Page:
Friday, March 30, 2012

queer chinese things!

Zooming in on LGBT issues, about a program in Beijing designed to train lesbian, trans, bi and gay people in creating documentaries about their queer lives.

An article kind of about fear, homophobia and expectations in Chinese culture: Wives of gay men: not an easy job in China.
About 80 per cent of homosexuals in China get married to avoid social pressure. Their wives, who number about 24 million, are not having it easy, but they have started organising themselves.
A talk in London: Activist and film maker talks on gay life in modern China
Gay activist and film maker Xiaogang Wei will be giving a talk in London on how queer activism is changing the face of modern China.

Sunday, March 4, 2012

[books] the secret history of the mongol queens, jack weatherford

The Secret History of the Mongol Queens is an attempt to fill in some of the gaps that can be found in Mongolian history. It’s a comprehensive look at the role of Mongolian Queens in the ruling and establishment of Mongolia and how they advanced its borders over the centuries, starting from the early years of Genghis Khan through seven hundred years of history. It’s a compelling illustration, looking at not only Mongolian history but also touching on the role of historians in erasing those histories of which they don’t approve (here, ladies in ruling and making decisions and being awesome).

I really enjoyed learning about Genghis Khan’s wives and daughters, and the critical role they played in the division and governing of the Mongol Empire. The book gave a lot of insight into Mongolian history centred around Genghis Khan, and not knowing a lot about Mongol history it was a nice introduction for me. And I like lady-centric history!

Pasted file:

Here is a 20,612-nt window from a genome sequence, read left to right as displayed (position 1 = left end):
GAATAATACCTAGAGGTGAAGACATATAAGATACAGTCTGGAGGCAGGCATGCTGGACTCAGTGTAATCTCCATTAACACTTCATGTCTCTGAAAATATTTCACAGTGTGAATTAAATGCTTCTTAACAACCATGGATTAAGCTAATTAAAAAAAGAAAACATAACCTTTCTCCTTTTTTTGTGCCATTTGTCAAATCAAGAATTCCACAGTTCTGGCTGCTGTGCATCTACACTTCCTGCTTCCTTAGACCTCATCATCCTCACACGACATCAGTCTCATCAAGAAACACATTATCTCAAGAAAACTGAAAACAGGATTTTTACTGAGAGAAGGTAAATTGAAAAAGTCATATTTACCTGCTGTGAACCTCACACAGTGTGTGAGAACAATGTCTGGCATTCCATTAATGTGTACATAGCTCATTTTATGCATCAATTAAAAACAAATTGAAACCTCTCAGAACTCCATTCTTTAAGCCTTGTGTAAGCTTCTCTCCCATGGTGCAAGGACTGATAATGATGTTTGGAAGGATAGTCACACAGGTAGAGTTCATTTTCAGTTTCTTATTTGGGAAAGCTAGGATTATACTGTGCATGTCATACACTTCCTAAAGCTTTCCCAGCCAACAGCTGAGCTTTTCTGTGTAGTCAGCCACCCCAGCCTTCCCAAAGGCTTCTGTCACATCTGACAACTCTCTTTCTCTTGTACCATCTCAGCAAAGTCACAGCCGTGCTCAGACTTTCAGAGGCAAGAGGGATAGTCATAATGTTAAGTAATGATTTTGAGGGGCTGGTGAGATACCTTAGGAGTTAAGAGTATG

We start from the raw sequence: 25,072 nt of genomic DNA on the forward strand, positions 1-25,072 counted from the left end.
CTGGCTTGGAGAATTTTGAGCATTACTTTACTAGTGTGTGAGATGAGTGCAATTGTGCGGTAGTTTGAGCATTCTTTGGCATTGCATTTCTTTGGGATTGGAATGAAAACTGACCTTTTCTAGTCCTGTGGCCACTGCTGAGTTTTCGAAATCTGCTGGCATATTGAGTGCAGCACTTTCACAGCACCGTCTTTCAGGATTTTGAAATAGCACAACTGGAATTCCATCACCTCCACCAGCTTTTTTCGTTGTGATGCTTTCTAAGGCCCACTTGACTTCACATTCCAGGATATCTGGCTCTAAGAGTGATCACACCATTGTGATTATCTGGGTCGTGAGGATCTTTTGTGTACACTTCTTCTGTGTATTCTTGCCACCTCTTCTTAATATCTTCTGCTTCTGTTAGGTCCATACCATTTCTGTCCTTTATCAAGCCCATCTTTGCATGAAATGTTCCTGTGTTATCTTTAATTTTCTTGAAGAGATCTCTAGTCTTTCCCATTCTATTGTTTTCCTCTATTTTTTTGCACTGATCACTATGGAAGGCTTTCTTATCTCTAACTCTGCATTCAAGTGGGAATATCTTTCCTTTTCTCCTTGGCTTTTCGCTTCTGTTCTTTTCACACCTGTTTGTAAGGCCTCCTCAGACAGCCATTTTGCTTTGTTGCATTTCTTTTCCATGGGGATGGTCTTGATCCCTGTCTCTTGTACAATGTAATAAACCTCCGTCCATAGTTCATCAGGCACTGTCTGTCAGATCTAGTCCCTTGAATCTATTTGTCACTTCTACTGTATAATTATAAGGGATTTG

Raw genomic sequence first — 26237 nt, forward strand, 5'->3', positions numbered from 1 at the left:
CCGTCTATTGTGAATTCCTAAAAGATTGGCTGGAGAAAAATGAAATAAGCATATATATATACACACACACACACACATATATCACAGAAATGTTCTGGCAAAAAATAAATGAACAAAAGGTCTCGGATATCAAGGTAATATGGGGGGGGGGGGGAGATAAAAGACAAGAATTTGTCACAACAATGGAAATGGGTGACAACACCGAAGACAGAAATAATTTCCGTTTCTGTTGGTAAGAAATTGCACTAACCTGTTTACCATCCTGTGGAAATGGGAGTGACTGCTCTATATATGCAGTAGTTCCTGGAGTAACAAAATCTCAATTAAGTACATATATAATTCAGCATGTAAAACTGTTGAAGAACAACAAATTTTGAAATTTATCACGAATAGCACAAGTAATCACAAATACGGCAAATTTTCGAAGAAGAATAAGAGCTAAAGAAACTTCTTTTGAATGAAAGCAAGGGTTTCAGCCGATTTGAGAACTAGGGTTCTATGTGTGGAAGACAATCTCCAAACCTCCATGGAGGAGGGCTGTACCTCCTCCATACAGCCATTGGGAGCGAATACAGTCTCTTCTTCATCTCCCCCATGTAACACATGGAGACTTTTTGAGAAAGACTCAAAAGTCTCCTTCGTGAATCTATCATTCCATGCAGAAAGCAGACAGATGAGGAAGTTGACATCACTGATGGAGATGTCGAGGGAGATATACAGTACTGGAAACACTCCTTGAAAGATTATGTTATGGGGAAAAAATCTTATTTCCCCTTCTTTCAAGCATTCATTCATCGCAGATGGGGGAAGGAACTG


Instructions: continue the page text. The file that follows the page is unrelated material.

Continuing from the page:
It’s a shame then that in all the reviews I read of The Secret History of the Mongol Queens, not a one mentioned that the writer was patronising and condescending. Ordinarily when I make these claims I like to have page numbers, but I was reading on my iphone so alas page numbers are not to be. However the author did make a number of sweeping unsubstantiated claims such as the lack of a son was ‘one of the cruelest blows of her life’ (I didn’t note which queen this was in reference to), and the entire epilogue was just about how shocked and surprised he was that Mongolian people knew something about their history that he didn’t, and how he constantly dismissed tales of Mongolian Queens (and Manduhai) as folk tales. Definitely an epilogue that makes me respect him as an historian and researcher. He comments that there were a number of contradictions in the Secret History whilst rarely specifying what they were. The Secret History, incidentally, is an historical Mongolian document, and maybe it was just my epub version but at no point did the author mention what the Secret History was, so there were lots of confusing references to things in the Secret History.

The book also veers from history, and things actually verifiable, to actual made-up storytelling, or at the very least, poetic license, with little distinction between what is what. And rather than this elaboration making what could be a dry historical document interesting and compelling, it just makes it longer and boring.

I’m glad this book exists, I just wish it was written by someone else.

five out of ten penguins